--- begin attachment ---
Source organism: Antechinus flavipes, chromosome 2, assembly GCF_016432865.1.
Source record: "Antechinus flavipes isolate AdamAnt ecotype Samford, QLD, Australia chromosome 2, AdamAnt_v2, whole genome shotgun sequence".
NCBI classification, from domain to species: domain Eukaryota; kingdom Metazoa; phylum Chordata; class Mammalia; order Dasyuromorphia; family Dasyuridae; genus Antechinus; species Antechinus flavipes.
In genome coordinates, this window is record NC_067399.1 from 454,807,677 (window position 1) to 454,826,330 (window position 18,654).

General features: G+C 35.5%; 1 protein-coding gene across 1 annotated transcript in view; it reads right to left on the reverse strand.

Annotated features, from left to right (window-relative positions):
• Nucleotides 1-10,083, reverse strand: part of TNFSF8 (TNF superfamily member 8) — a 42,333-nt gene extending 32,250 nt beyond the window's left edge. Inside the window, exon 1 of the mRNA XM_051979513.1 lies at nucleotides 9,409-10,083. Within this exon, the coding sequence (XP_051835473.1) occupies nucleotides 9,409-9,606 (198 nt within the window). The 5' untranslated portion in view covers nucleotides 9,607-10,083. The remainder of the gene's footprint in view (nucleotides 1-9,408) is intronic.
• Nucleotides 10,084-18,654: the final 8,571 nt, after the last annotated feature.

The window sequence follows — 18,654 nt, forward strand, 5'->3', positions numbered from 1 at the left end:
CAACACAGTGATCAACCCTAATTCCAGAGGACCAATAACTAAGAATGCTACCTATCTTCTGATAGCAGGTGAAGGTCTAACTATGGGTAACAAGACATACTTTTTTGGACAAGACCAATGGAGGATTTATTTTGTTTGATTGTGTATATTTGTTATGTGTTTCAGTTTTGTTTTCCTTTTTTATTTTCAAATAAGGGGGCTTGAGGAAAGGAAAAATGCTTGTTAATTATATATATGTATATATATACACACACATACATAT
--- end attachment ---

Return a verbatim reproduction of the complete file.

Source organism: Antechinus flavipes, chromosome 2, assembly GCF_016432865.1.
Source record: "Antechinus flavipes isolate AdamAnt ecotype Samford, QLD, Australia chromosome 2, AdamAnt_v2, whole genome shotgun sequence".
NCBI classification, from domain to species: domain Eukaryota; kingdom Metazoa; phylum Chordata; class Mammalia; order Dasyuromorphia; family Dasyuridae; genus Antechinus; species Antechinus flavipes.
In genome coordinates, this window is record NC_067399.1 from 454,807,677 (window position 1) to 454,826,330 (window position 18,654).

General features: G+C 35.5%; 1 protein-coding gene across 1 annotated transcript in view; it reads right to left on the reverse strand.

Annotated features, from left to right (window-relative positions):
• Nucleotides 1-10,083, reverse strand: part of TNFSF8 (TNF superfamily member 8) — a 42,333-nt gene extending 32,250 nt beyond the window's left edge. Inside the window, exon 1 of the mRNA XM_051979513.1 lies at nucleotides 9,409-10,083. Within this exon, the coding sequence (XP_051835473.1) occupies nucleotides 9,409-9,606 (198 nt within the window). The 5' untranslated portion in view covers nucleotides 9,607-10,083. The remainder of the gene's footprint in view (nucleotides 1-9,408) is intronic.
• Nucleotides 10,084-18,654: the final 8,571 nt, after the last annotated feature.

The window sequence follows — 18,654 nt, forward strand, 5'->3', positions numbered from 1 at the left end:
CAACACAGTGATCAACCCTAATTCCAGAGGACCAATAACTAAGAATGCTACCTATCTTCTGATAGCAGGTGAAGGTCTAACTATGGGTAACAAGACATACTTTTTTGGACAAGACCAATGGAGGATTTATTTTGTTTGATTGTGTATATTTGTTATGTGTTTCAGTTTTGTTTTCCTTTTTTATTTTCAAATAAGGGGGCTTGAGGAAAGGAAAAATGCTTGTTAATTATATATATGTATATATATACACACACATACATAT